had pass'd betwixt him and the rebel Colonel at Shefnal.

This night the good wife (whom his Majesty was pleased to call _My Dame
Joan_[4]) provided some chickens for his Majesties supper, (a dainty he
had not lately been acquainted with,) and a little pallet was put into
the secret place for his Majesty to rest in; some of the brothers being
continually upon duty, watching the avenues of the house and the road
way, to prevent the danger of a surprize.

          [4] D. Parkes, in the Gentleman's Magazine for 1792, p. 893,
          says there is the following epitaph at White Ladies.

              "Here lieth the Bodie of a friende the King did call Dame
              Joane--but now she is deceast & gone. Interred anno Do.
              1669."

After supper Col. Carlis ask'd his Majesty what meat he would please to
have provided for the morrow, being Sunday, his Majesty desired some
mutton, if it might be had; But it was thought dangerous for William to
goe to any market to buy it, since his neighbors all knew he did not
use to buy such for his own dyet, and so it might beget a suspition of
his having strangers at his house; But the Col. found another expedient
to satisfy his Majesties desires; Early on Sunday morning he repairs to
Mr. William Stauntons sheep cote, who rented some of Boscobel grounds,
here he chose one of the best sheep, sticks him with his dagger, then
sends Wil. for the mutton, who brings him home on his back.

On Sunday morning (Sept. the seventh) his Majesty got up early (his
dormitory being none of the best, nor his bed the easiest,) and near
the secret place where he lay, had the convenience of a gallery to walk
in, where he was observ'd to spend some time in his devotions, and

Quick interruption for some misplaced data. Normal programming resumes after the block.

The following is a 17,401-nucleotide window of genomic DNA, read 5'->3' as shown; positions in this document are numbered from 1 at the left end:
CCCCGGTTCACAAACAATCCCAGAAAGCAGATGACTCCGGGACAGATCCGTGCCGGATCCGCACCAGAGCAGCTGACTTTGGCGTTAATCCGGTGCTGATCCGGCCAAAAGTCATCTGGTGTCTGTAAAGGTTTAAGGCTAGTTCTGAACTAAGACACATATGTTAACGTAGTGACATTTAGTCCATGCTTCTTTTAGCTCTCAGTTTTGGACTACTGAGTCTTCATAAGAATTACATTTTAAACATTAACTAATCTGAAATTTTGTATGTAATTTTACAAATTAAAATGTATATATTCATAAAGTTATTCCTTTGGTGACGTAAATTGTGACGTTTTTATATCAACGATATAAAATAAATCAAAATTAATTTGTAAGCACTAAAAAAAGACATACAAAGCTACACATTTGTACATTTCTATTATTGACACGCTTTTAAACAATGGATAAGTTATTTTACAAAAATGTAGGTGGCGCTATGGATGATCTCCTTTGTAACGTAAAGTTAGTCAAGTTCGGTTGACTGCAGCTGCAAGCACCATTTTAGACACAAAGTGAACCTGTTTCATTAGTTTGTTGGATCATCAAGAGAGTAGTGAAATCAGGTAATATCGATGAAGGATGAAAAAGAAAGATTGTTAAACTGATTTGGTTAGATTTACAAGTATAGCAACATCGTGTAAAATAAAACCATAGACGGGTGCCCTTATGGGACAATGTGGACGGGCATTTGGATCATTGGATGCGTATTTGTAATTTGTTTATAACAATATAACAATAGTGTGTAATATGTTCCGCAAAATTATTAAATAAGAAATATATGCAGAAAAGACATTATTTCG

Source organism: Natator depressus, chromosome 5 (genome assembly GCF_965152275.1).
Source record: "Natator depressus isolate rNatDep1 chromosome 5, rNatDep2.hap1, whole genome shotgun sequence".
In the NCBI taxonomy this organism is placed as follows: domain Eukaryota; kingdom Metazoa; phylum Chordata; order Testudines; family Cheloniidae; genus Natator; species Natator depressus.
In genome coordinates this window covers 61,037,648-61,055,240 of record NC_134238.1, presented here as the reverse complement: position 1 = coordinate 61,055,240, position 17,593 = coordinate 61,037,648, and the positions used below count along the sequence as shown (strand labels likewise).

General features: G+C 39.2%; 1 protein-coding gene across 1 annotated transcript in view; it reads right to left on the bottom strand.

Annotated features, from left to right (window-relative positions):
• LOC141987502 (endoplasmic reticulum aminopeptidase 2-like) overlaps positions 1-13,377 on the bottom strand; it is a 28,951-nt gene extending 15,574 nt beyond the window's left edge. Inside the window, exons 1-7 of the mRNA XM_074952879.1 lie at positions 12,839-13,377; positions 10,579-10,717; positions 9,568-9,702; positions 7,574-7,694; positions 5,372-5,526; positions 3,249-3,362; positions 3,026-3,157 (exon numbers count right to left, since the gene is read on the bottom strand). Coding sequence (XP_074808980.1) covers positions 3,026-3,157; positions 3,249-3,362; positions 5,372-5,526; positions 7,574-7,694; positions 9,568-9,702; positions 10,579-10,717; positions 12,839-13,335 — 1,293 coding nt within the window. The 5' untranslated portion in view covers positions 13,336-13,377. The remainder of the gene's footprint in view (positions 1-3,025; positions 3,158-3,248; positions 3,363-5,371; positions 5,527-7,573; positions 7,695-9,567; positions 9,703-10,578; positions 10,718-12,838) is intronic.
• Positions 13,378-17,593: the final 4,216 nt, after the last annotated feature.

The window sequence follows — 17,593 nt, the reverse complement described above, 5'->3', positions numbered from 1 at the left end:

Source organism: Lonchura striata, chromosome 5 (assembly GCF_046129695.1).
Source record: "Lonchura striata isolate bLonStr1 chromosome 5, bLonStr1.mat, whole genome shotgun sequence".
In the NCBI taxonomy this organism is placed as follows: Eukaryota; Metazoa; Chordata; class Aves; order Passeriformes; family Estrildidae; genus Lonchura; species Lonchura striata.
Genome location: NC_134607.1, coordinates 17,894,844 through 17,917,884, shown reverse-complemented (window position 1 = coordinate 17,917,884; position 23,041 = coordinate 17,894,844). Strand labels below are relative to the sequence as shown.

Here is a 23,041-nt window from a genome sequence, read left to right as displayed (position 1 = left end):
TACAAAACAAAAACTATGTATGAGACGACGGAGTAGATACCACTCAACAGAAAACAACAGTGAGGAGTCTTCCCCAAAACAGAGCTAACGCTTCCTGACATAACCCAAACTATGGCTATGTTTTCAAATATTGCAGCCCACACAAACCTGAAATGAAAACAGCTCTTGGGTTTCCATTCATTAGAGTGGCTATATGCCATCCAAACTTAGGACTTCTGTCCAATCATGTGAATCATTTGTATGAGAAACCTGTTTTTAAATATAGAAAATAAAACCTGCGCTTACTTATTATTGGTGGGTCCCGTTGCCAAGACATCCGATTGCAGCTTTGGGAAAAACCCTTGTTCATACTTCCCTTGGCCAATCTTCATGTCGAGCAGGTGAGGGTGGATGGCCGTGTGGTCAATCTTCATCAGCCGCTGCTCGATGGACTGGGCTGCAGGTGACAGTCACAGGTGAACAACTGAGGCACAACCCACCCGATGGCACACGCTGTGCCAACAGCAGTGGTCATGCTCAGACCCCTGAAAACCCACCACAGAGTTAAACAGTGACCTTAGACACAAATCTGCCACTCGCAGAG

where he had the advantage of a window, which surveid the road from
Tong to Brewood; Soon after his Majesty coming down into the parlor his
nose fell a bleeding, which put his poor faithful servants into a great
fright, but his Majesty was pleased soon to remove it, by telling them,
It often did so.

As soon as the mutton was cold, William cut it up and brought a leg of
it into the parlor, his Majesty cal'd for a knife and a trencher, and
cut some of it into collops and prick'd them with the knif's point,
then cal'd for a frying pan and butter, and fry'd the collops himself,
of which he ate heartily, Col. Carlis the while being but under cook,
(and that honor enough too,) made the fire and turn'd the collops in
the pan.

When the Colonel afterwards attended his Majesty in _France_, his
Majesty calling to remembrance this passage, among others, was pleased
merrily to propose it, as a problematical question, whether himself or
the Col. were the master-cook at Boscobel; and the supremacy was of
right adjudg'd to his Majesty.

All this while the other brothers of the Penderels were in their
several stations, either scouting abroad to learn intelligence, or upon
some other service; but it so pleas'd God, that though the soldiers had
some intelligence that his Majesty had been at Whiteladies, and none
that he was gone thence, yet this house (which prov'd a happy sanctuary
for his Majesty in this sad exigent,) had not at all been searched
during his Majesties aboad there, though that had several times, this
perhaps the rather escaping, because the neighbors could truly inform
none but poor servants to be here.

His Majesty, finding himself now in a hopefull security, spent some
part of this Lords-day in a pretty arbor in Boscobel garden, which grew
upon a mount, and wherein there was a stone table and seats about it.
In this place he pass'd away some time in reading, and commended the
place for its retiredness.

His Majesty, understanding by John Penderel, that the Lord Wilmot was
at Mr. Whitgreaves, (for John knew not of his remove to Bentley,) was
desirous to let my Lord know where he was, and in what security.

To this end John Penderel was sent on Sunday morning to Mosely; But
John, finding my Lord remov'd thence, was much troubled, and then
acquainted Mr. Whitgreave and Mr. Huddleston, that his Majesty was
return'd to Boscobel, and the disaccommodation he had there; whereupon
they both resolve to goe with John to Bentley, where having gain'd him
an access to my Lord, his Lordship design'd to attend the King that
night at Mosely, and desired Mr. Whitgreave to meet his Lordship at a
place appointed about 12 of the clock, And Mr. Huddleston to nominate a
place where he would attend his Majesty about one of the clock, the
same night.

Upon this intelligence my Lord made stay of Mrs. Jane Lanes journey to
Bristoll, till his Majesties pleasure were known.